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Executive Branch/Power

The Texas Immigration Case: What Does it Mean, What Happens Next? - Podcast

Litigation and International & National Security Law Practice Groups Podcast
John C. Eastman, Brianne Gorod March 25, 2015

In February of 2015, federal District Court Judge Andrew Hanen (Southern District of Texas) temporarily blocked President Obama’s executive actions on immigration, which would have shielded as many as five million people from deportation proceedings. Judge Hanen subsequently refused the federal government’s request to reconsider, and last week the government filed an emergency motion in the Fifth Circuit Court of Appeals asking that court to overturn the injunction. This week, Judge Hanen and federal government lawyers reportedly sparred over representations made in court by government attorneys on details of waivers already granted under the executive actions. What is the basis of Judge Hanen’s injunction? Is it likely to be overturned or upheld by the Fifth Circuit? What are the next steps in the proceedings?

  • Prof. John C. Eastman, Director, Center for Constitutional Jurisprudence, Henry Salvatori Professor of Law and Community Service, Chapman University Dale E. Fowler School of Law
  • Brianne Gorod, Appellate Counsel, Constitutional Accountability Center

Consumer Financial Protection Bureau Update - March 2015 - Podcast

Financial Services & E-Commerce Practice Group Podcast
Wayne A. Abernathy, Todd J. Zywicki March 13, 2015

Members of the Federalist Society’s Financial Services & E-Commerce Practice Group Executive Committee provided an update on recent important activity at the Consumer Financial Protection Bureau (CFPB). Recent developments included the results of the CFPB's arbitration study, the suspension of credit card agreement submission to the CFPB, new criticism of the CFPB's mortgage rate tool, and new payday lending rules.

  • Hon. Wayne A. Abernathy, Executive VP for Financial Institutions Policy and Regulatory Affairs, American Bankers Association
  • Prof. Todd J. Zywicki, Foundation Professor of Law, George Mason University School of Law

Civil Asset Forfeiture - Podcast

Criminal Law & Procedure and Litigation Practice Groups Podcast
John G. Malcolm, John W. Vardaman February 23, 2015

Since the 1980s, the Department of Justice has utilized civil asset forfeiture as an effective tool to seize and forfeit billions of dollars-worth of assets allegedly connected to criminal activity as either an instrumentality or fruit of the crime. Since the inception of the asset forfeiture program, the Justice Department has shared much of these funds with state and local law enforcement authorities under its equitable sharing program, and many states have their own civil forfeiture laws and procedures. Critics of the program believe that civil asset forfeiture is fundamentally unfair, claiming, among other things, that it has the potential to warp law enforcement priorities, that the existing procedures are stacked against innocent property owners, and that it is simply wrong to seize someone’s property when that person has not been charged with, much less convicted of, a crime. Several proposals have been introduced in Congress to reform the civil asset forfeiture program, the Justice Department has announced that it is conducting an internal review of this program, and a number of states have recently undertaken a review of their own civil asset forfeiture laws.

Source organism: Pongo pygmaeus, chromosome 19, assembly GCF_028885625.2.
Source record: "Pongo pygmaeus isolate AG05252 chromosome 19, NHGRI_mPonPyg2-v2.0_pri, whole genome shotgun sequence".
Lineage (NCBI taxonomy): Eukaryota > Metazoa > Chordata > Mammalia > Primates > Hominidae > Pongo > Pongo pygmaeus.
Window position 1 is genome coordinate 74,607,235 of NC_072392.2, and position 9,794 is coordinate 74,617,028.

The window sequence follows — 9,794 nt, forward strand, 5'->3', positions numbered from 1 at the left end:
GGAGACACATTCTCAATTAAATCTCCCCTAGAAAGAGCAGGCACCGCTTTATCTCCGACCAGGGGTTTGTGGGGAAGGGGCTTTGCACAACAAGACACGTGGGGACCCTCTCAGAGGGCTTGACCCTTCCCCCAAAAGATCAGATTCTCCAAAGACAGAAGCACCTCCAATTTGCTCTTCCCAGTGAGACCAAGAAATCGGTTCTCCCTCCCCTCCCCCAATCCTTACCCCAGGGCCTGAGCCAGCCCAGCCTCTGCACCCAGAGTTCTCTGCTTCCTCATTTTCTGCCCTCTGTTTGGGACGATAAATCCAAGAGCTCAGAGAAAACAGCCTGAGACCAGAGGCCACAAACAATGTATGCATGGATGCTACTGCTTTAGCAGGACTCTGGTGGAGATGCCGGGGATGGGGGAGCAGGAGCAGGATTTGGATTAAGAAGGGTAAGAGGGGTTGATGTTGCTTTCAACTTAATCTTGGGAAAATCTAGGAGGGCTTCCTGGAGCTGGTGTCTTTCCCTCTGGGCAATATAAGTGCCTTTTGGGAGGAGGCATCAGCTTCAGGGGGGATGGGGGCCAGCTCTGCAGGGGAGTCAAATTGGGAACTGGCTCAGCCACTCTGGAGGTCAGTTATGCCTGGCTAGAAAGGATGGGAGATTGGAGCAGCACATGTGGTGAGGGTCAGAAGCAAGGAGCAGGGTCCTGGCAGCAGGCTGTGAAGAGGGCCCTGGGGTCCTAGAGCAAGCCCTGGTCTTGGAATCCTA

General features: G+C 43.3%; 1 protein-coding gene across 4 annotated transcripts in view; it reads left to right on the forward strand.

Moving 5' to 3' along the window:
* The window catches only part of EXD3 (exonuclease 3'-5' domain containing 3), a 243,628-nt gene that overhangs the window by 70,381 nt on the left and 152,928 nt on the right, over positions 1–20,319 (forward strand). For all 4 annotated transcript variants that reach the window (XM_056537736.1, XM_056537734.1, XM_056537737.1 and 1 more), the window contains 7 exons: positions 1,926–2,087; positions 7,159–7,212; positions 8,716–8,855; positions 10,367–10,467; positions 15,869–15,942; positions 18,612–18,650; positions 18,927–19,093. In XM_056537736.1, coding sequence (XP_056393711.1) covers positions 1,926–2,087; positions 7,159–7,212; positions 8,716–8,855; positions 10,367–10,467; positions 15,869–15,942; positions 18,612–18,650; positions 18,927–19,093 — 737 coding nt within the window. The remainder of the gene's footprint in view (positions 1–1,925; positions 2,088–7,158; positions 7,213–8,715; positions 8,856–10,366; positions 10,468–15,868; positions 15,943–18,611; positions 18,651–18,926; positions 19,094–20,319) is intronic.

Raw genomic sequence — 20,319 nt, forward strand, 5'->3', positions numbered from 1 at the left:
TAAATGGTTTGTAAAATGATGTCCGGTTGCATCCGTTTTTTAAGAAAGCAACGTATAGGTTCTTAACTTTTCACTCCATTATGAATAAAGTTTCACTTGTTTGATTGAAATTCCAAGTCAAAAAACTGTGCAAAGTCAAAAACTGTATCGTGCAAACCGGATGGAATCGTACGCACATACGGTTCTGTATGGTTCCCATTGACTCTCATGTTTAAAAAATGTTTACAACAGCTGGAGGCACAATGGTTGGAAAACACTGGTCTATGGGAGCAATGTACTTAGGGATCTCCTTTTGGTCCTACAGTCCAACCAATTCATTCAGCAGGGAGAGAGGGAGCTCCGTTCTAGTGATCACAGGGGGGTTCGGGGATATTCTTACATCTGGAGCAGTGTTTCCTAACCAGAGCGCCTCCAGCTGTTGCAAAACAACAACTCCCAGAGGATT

• John G. Malcolm, Director and Ed Gilbertson and Sherry Lindberg Gilbertson Senior Legal Fellow, Edwin Meese III Center for Legal and Judicial Studies, The Heritage Foundation
  • John W. Vardaman, III, Assistant Deputy Chief for Policy, Asset Forfeiture and Money Laundering Section, United States Department of Justice

Executive Action on Immigration - Event Audio/Video

Sponsored by the Federalist Society's Practice Groups
Kamal Essaheb, David B. Rivkin, Jr., Ilya Shapiro, Peter Bisbee February 20, 2015

On November 20, 2014, President Obama, with much attention from the media and the public, announced executive action on immigration. Our discussion will address the specifics of the President’s actions, and the legality of those actions. What exactly was said and done by the President, and how do his actions differ from acts he previously asserted were beyond his unilateral power? Has the President exceeded his constitutional authority to act? What happens next? Please join us over the lunch hour for a discussion with three experts in the field.

Featuring:

  • Mr. Kamal Essaheb, Immigration Policy Attorney, National Immigration Law Center
  • Mr. David Rivkin, Partner, Baker & Hostetler LLP
  • Mr. Ilya Shapiro, Senior Fellow in Constitutional Studies, Cato Institute
  • Moderator: Mr. Peter Bisbee, Membership Director and Associate Director of External Relations, The Federalist Society

National Press Club
Washington, DC